Release Date: May 13th, 1988
Directed by: William Lustig
Written by: Larry Cohen
Music by: Jay Chattaway
Cast: Tom Atkins, Bruce Campbell, Richard Roundtree, Robert Z’Dar, Laurene Landon, William Smith, Sheree North, Buck Flower
Shapiro-Glickenhaus Entertainment, 85 Minutes
This is a film that stars four incredible bad asses. First you have Tom Atkins, who kicks the bejesus out of anything in his path even if he doesn’t look like a traditional action star. Then you have Bruce Campbell a.k.a. Ash Williams from Evil Dead and Brisco County Jr. from The Adventures of Brisco County Jr. Add in Richard Roundtree, who will always be known as Shaft, and Robert Z’Dar, most famous for his role here, as the Maniac Cop, but who has also been in a slew of bad ass roles over his career.
If that isn’t enough to sell you on this film, I don’t know what is.
In the film, there is a serial killer who seems to be picking random people to murder. It isn’t long before it is discovered that the killer is a cop. Bruce Campbell’s character gets blamed for the killings but he isn’t the guy doing it. Tom Atkins is leading the investigation and has to answer to his boss, Richard Roundtree. The killer is a hulking giant of a man in a police uniform. The Maniac Cop is actually Robert Z’Dar and the story tries to put the pieces together in an effort to discover his identity and why he’s become a murderous maniac.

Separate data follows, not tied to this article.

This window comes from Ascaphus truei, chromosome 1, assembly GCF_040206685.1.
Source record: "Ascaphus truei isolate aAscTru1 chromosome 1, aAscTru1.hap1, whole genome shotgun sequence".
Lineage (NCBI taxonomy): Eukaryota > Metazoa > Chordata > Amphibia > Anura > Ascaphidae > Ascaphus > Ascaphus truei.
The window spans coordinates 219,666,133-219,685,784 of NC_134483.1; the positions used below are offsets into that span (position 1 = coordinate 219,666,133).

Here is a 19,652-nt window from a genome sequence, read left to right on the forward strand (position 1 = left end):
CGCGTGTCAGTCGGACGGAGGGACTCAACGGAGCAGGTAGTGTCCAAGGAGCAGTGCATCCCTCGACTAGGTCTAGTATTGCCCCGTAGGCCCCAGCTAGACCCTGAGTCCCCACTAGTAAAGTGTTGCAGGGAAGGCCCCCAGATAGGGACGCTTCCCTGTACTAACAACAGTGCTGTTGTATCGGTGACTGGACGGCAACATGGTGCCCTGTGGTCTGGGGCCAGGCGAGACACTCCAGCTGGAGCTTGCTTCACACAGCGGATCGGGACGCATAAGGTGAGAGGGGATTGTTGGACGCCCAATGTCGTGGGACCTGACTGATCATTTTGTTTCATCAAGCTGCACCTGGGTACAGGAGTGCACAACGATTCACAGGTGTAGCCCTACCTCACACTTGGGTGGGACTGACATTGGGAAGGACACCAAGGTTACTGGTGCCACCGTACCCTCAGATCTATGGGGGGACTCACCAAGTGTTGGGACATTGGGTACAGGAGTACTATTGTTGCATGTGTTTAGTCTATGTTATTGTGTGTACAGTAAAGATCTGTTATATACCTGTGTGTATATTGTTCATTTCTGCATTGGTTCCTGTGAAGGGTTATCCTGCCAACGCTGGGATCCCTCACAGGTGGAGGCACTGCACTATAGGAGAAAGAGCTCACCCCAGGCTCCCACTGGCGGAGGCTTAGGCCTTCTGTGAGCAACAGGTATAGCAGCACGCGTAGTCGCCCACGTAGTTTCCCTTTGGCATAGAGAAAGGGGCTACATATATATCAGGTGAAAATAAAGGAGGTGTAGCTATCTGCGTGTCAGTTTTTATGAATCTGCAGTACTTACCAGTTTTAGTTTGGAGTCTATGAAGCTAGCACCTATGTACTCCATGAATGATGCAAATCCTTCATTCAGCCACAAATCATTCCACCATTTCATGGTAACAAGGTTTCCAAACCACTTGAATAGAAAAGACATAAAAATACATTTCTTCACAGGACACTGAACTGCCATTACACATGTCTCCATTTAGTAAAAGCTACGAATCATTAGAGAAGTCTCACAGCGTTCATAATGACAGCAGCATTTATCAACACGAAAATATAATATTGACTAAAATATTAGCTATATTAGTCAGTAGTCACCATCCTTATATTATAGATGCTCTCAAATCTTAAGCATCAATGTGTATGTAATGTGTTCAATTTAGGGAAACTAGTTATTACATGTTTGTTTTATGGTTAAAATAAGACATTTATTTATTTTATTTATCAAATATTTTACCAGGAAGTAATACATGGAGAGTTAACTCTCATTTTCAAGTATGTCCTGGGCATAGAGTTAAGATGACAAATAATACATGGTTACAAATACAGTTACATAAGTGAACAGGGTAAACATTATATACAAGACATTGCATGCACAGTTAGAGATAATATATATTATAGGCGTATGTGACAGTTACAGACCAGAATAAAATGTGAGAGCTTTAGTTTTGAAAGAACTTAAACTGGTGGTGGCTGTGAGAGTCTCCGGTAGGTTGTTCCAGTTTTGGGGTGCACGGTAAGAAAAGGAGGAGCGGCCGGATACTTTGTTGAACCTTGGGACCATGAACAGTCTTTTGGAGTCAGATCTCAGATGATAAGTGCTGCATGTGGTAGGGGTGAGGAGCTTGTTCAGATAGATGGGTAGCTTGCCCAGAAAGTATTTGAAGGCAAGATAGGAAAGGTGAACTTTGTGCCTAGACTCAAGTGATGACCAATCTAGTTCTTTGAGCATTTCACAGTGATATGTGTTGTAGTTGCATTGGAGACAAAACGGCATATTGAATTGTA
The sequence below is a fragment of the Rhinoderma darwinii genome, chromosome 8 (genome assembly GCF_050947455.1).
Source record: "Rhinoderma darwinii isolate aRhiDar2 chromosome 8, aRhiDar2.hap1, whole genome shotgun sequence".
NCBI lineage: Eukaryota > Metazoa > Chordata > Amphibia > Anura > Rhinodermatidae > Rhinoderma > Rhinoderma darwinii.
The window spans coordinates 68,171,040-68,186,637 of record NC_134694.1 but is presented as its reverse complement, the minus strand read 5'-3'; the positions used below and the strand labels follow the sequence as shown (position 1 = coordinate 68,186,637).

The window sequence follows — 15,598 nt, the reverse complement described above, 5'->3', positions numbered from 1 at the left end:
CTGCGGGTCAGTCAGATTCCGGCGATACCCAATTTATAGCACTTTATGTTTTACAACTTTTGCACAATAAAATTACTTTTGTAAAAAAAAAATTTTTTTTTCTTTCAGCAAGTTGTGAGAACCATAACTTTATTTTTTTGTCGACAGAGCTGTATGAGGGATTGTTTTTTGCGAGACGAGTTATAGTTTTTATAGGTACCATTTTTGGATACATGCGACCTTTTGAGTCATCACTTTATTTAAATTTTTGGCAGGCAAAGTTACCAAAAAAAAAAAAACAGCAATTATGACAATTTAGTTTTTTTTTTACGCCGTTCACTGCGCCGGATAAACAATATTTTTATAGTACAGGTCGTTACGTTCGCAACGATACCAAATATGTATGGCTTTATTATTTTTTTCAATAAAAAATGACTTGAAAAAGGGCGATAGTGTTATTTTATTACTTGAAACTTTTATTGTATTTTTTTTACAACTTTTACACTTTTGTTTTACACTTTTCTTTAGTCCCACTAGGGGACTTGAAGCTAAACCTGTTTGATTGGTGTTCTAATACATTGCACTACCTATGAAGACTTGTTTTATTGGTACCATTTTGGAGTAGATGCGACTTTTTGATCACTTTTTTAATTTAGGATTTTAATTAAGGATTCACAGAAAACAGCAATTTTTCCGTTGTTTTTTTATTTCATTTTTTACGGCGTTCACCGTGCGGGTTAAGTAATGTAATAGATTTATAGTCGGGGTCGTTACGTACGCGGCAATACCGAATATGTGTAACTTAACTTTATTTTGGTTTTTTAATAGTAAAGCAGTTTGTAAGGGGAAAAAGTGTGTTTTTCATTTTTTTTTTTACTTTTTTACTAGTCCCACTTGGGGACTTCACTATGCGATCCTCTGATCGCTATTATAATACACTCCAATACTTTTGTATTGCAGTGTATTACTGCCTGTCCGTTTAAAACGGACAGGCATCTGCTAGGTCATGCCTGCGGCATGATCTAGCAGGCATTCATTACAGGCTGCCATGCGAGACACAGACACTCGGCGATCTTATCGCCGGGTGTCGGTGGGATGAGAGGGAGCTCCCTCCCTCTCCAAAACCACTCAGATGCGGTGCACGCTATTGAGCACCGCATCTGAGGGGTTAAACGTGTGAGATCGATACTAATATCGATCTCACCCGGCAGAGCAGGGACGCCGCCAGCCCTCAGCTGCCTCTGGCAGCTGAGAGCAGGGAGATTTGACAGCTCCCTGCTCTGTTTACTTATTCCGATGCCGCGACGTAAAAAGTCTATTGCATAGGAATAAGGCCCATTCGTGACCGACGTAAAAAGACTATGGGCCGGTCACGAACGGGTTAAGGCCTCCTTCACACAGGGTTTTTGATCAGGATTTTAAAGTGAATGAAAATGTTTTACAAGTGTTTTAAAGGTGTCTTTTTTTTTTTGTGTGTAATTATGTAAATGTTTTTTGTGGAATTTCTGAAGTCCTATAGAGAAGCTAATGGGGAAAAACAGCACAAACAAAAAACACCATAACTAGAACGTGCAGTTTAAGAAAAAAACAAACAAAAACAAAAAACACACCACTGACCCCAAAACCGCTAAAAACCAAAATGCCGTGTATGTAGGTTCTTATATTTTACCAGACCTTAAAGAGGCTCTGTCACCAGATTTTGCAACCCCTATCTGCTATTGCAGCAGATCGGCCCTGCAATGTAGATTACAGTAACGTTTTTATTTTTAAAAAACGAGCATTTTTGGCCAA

While this film fits the slasher formula, it is more of a whodunit mystery. This film is also more of a crime thriller, whereas its sequels went the more traditional slasher route.
It is a pretty decent film overall but it isn’t anything exceptional. The cast makes it much better than it should be. The movie is bogged down by poor editing, direction and a shrill and incomprehensible score. The music is fine to a point but there are scenes where the score takes over and is a distraction, most notably in the shower fight scene.
The cinematography is pretty good though. While the film is dark, for the most part, the highlights and subtle lighting work add a depth to the visual side of storytelling. The scene where the Maniac Cop is flashing back to his demise in prison, is a good example of how a really dark shot can have life, as the sliver of light highlighting the character’s eye while his body is a black silhouette adds a sense of humanity to the monster.
Maniac Cop is not so much a classic, as it is just a really cool slasher picture that is different from the norm. It takes itself more seriously and it has a bit more gravitas than your run of the mill 1980s masked killer movie.